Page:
“Are We Not Plants?!” – Upcoming Talk at MLA, Chicago

Are We Not Plants? Noöspheric Intelligence From the Text of Glas
Richard Doyle, Pennsylvania State University

“The innocence of the flower religion, which is merely the selfless representation of self…” Glas

This paper will model Jacques Derrida’s epochal and unheralded treatment of plant ontology in Glas. Here textual animals become heuristic vectors for metabolic and informational exchange fostered by plant “subjects” – e.g. seed dispersion. Instead of the usual categorical distinction between plant and animal, Derrida here resonates with and differs from a “holonomic” model of plant/animal interaction drawn from ecology that recognizes even the alterity that divides animal from plant – a seemingly straight forward taxonomical divide – as an aspect of much larger and deeply interconnected dissipative structures ( e.g. ecosystems, biomes, demographics) and their interactions. This notion of a plant ontology as immanent to animal ontology – animals are a capacity to move plant alleles around – will then provide an occasion for the exploration of attention (human and otherwise) as an evolutionary feedback loop for exploring the recombinant space of plant evolution through what Darwin called “artificial selection”, transforming human consciousness into a supplement for plant evolution. Drawing from contemporary thermodynamics ( e.g. Salthe, Sagan, Margulis, Schneider, Swenson, Kay) as well as Darwin’s work on artificial and sexual selection, the talk will suggest that this capacity of consciousness and its adjuncts ( e.g. writing) to observe and mark different traits by guessing at different thermodynamic outcomes (e.g. increasing yield, nutrition, flavinoids etc of plants) is the very ecological telos of attention, pulling us into a future that we both find and create in our ongoing search for energy gradients -Vernadksy’s concept of the “Noösphere” wherein the “selfless representation of self” evolves through continuous thermodynamic sacrifice ( Bataille).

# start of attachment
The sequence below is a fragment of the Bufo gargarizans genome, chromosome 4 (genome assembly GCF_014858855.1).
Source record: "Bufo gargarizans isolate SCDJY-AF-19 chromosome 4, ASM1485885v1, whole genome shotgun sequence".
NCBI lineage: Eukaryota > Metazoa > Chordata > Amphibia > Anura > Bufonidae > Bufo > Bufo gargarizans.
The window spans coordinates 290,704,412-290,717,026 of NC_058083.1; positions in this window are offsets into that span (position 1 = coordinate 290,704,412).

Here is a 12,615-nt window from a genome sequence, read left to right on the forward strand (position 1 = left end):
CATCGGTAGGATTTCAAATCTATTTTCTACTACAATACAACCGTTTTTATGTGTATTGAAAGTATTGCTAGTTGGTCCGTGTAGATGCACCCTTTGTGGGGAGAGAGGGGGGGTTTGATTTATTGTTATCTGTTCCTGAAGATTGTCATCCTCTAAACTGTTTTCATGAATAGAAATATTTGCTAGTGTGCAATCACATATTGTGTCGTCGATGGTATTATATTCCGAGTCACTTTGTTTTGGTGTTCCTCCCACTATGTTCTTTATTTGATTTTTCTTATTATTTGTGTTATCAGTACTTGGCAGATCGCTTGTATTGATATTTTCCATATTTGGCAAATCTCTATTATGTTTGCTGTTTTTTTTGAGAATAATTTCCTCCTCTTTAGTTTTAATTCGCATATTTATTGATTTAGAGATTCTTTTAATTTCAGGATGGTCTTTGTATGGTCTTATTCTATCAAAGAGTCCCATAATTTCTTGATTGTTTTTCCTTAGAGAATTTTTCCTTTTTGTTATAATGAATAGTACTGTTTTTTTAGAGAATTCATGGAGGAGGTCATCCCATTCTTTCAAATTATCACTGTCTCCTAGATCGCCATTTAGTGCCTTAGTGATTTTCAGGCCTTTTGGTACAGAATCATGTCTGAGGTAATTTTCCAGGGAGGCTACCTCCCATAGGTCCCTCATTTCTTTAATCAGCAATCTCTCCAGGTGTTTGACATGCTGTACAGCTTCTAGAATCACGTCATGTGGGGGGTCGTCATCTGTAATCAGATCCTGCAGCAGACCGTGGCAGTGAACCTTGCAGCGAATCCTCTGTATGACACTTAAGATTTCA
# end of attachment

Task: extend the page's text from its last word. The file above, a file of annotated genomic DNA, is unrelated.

Thursday, 9 January, 2014
129. Flowers: For the Fortieth Anniversary of Derrida’s Glas
5:15–6:30 p.m.
Chicago

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3 responses to ““Are We Not Plants?!” – Upcoming Talk at MLA, Chicago